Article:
(Bloomberg) — A gauge of logistics stress in the U.S. economy eased in April as freight transportation cooled, a sign that the broader economy is downshifting to a speed that remains expansionary.
The survey-based Logistics Managers Index fell from a record high in March to 69.7 last month, the lowest level since January 2021 and first drop this year. While the inventory and warehousing components showed only modest changes, transportation showed the biggest moves — with prices falling and capacity returning to positive territory for the first time since May 2020.
Soaring transportation prices and low trucking capacity readings typically reflect a strong economy — like they have for the better part of the past two years. In April, those two measures started to converge but still didn’t enter an inversion, which “usually means there has been some shift in the overall economy,” the LMI report said.
“Despite the slowdown in transportation, respondents still indicate growth in the sector, just at a slower pace than what we’ve seen over the last 18 months,” the report stated. “ It can be observed that the two curves have not yet inverted, suggesting that while the frantic pace in the transportation market has slowed down, we have not yet tilted into a full-on recession.”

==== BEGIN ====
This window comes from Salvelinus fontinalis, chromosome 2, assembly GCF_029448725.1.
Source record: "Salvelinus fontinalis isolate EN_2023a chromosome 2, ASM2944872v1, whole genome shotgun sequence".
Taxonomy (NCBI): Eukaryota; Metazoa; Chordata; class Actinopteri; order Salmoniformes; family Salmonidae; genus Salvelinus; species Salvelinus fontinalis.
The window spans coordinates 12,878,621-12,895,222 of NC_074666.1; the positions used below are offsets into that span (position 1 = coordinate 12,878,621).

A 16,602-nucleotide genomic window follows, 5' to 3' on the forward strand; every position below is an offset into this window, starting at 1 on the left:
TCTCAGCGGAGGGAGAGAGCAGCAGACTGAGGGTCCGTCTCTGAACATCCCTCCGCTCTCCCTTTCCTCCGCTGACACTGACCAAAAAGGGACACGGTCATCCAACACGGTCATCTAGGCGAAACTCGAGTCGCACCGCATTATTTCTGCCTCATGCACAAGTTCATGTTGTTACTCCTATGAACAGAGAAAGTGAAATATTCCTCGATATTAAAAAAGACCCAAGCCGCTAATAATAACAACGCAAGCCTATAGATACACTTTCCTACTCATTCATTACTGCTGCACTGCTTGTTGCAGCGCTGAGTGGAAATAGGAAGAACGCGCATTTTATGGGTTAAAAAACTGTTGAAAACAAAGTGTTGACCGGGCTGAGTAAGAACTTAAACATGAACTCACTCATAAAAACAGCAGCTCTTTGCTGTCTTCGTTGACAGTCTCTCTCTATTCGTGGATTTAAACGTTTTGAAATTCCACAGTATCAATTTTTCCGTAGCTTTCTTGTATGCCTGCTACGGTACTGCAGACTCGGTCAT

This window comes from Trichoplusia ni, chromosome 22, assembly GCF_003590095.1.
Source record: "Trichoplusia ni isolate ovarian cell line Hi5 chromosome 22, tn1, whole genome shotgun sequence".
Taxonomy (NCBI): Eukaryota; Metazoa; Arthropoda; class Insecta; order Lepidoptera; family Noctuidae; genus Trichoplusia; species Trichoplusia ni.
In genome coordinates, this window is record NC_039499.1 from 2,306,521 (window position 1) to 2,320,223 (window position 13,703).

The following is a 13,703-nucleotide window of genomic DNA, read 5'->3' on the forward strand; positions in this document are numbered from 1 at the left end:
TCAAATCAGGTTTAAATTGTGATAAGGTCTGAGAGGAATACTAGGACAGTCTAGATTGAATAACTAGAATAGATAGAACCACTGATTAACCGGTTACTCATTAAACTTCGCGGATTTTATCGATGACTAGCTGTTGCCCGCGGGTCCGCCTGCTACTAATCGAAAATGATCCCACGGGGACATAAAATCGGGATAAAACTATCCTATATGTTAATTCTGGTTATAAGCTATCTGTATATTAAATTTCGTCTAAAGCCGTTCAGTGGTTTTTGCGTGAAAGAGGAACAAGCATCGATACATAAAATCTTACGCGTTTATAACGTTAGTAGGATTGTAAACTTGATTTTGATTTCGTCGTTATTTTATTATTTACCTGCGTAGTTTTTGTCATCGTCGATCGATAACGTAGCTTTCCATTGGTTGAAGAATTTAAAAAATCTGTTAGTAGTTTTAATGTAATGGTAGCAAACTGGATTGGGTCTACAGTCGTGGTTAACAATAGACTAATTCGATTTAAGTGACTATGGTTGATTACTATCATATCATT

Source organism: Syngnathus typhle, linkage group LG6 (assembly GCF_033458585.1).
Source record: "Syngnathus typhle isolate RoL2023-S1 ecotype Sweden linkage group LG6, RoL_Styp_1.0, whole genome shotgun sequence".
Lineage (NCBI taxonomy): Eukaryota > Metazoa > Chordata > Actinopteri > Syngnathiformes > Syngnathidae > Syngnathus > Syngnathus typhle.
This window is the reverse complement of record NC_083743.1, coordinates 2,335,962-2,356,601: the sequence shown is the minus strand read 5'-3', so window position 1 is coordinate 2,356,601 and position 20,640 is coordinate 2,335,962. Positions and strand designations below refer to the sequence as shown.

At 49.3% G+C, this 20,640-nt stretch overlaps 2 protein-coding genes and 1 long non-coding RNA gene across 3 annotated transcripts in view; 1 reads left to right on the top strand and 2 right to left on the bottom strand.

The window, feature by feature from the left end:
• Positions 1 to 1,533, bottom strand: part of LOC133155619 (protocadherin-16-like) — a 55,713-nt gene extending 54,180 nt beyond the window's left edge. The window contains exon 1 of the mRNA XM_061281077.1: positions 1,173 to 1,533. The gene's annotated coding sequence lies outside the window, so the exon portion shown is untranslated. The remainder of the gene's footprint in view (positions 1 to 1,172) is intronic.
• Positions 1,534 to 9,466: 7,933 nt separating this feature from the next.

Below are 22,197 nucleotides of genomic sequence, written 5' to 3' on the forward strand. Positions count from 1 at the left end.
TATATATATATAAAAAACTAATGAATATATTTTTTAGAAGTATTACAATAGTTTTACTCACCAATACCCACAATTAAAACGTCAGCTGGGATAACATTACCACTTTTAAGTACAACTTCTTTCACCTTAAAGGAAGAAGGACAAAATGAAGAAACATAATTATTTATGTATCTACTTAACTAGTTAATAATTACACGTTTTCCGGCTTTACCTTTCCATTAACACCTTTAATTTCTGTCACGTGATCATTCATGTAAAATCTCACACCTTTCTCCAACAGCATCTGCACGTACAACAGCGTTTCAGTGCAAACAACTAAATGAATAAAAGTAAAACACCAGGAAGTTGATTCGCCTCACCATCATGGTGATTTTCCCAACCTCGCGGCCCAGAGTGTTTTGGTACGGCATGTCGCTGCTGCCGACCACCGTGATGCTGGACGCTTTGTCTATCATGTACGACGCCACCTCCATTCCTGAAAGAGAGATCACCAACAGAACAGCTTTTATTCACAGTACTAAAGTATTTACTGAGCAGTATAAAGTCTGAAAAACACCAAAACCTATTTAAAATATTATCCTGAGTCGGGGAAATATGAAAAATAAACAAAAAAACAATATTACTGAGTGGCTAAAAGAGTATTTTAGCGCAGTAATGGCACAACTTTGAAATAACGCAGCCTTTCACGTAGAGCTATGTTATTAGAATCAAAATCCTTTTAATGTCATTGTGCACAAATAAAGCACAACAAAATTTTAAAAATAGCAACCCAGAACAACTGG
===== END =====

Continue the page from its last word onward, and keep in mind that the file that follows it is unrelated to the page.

The report concluded that “inventory and warehousing metrics remain elevated, but transportation has clearly slowed. Whether this slowdown will result in recessionary pressures or is simply the market moderating towards more sustainable levels, remains to be seen.”
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U.S. Freight Industry Downshifts From Hectic Pace for Shipping